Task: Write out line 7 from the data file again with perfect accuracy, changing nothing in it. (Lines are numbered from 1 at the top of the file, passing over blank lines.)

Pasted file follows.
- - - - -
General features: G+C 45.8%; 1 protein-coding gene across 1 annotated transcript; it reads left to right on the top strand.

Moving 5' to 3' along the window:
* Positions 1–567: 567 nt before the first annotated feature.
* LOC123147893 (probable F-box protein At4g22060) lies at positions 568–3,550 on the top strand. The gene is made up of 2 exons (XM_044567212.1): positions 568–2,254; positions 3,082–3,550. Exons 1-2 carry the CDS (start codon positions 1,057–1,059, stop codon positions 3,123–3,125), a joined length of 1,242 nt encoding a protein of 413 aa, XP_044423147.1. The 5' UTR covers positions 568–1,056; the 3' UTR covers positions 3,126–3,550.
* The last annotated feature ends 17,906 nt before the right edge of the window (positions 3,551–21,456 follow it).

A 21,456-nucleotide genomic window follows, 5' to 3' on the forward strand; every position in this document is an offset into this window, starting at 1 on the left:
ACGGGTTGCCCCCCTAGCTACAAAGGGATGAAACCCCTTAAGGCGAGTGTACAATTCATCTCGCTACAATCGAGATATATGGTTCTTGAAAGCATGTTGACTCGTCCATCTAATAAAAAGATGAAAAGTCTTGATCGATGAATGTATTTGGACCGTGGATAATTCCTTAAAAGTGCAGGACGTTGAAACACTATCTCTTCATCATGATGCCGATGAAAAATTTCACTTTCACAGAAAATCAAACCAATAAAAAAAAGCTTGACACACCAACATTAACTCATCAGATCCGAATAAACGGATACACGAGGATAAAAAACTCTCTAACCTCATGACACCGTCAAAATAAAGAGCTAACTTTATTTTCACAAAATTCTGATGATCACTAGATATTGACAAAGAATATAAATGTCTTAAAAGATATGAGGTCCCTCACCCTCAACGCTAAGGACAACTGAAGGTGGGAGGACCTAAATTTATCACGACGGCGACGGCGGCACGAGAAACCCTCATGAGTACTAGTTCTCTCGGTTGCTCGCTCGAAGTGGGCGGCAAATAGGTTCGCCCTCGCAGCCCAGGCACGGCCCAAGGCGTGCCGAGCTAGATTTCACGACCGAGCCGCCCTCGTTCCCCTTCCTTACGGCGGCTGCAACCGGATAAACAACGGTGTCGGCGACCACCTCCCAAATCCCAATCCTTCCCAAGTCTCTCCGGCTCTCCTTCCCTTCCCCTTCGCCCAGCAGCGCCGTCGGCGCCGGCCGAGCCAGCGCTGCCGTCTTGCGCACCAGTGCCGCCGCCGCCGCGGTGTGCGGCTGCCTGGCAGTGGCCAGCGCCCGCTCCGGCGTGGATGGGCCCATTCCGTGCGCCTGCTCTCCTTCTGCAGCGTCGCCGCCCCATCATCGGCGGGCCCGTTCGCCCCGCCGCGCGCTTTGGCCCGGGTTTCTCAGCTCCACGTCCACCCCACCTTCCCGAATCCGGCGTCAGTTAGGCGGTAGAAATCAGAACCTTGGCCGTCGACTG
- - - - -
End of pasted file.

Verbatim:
ACGGGTTGCCCCCCTAGCTACAAAGGGATGAAACCCCTTAAGGCGAGTGTACAATTCATCTCGCTACAATCGAGATATATGGTTCTTGAAAGCATGTTGACTCGTCCATCTAATAAAAAGATGAAAAGTCTTGATCGATGAATGTATTTGGACCGTGGATAATTCCTTAAAAGTGCAGGACGTTGAAACACTATCTCTTCATCATGATGCCGATGAAAAATTTCACTTTCACAGAAAATCAAACCAATAAAAAAAAGCTTGACACACCAACATTAACTCATCAGATCCGAATAAACGGATACACGAGGATAAAAAACTCTCTAACCTCATGACACCGTCAAAATAAAGAGCTAACTTTATTTTCACAAAATTCTGATGATCACTAGATATTGACAAAGAATATAAATGTCTTAAAAGATATGAGGTCCCTCACCCTCAACGCTAAGGACAACTGAAGGTGGGAGGACCTAAATTTATCACGACGGCGACGGCGGCACGAGAAACCCTCATGAGTACTAGTTCTCTCGGTTGCTCGCTCGAAGTGGGCGGCAAATAGGTTCGCCCTCGCAGCCCAGGCACGGCCCAAGGCGTGCCGAGCTAGATTTCACGACCGAGCCGCCCTCGTTCCCCTTCCTTACGGCGGCTGCAACCGGATAAACAACGGTGTCGGCGACCACCTCCCAAATCCCAATCCTTCCCAAGTCTCTCCGGCTCTCCTTCCCTTCCCCTTCGCCCAGCAGCGCCGTCGGCGCCGGCCGAGCCAGCGCTGCCGTCTTGCGCACCAGTGCCGCCGCCGCCGCGGTGTGCGGCTGCCTGGCAGTGGCCAGCGCCCGCTCCGGCGTGGATGGGCCCATTCCGTGCGCCTGCTCTCCTTCTGCAGCGTCGCCGCCCCATCATCGGCGGGCCCGTTCGCCCCGCCGCGCGCTTTGGCCCGGGTTTCTCAGCTCCACGTCCACCCCACCTTCCCGAATCCGGCGTCAGTTAGGCGGTAGAAATCAGAACCTTGGCCGTCGACTG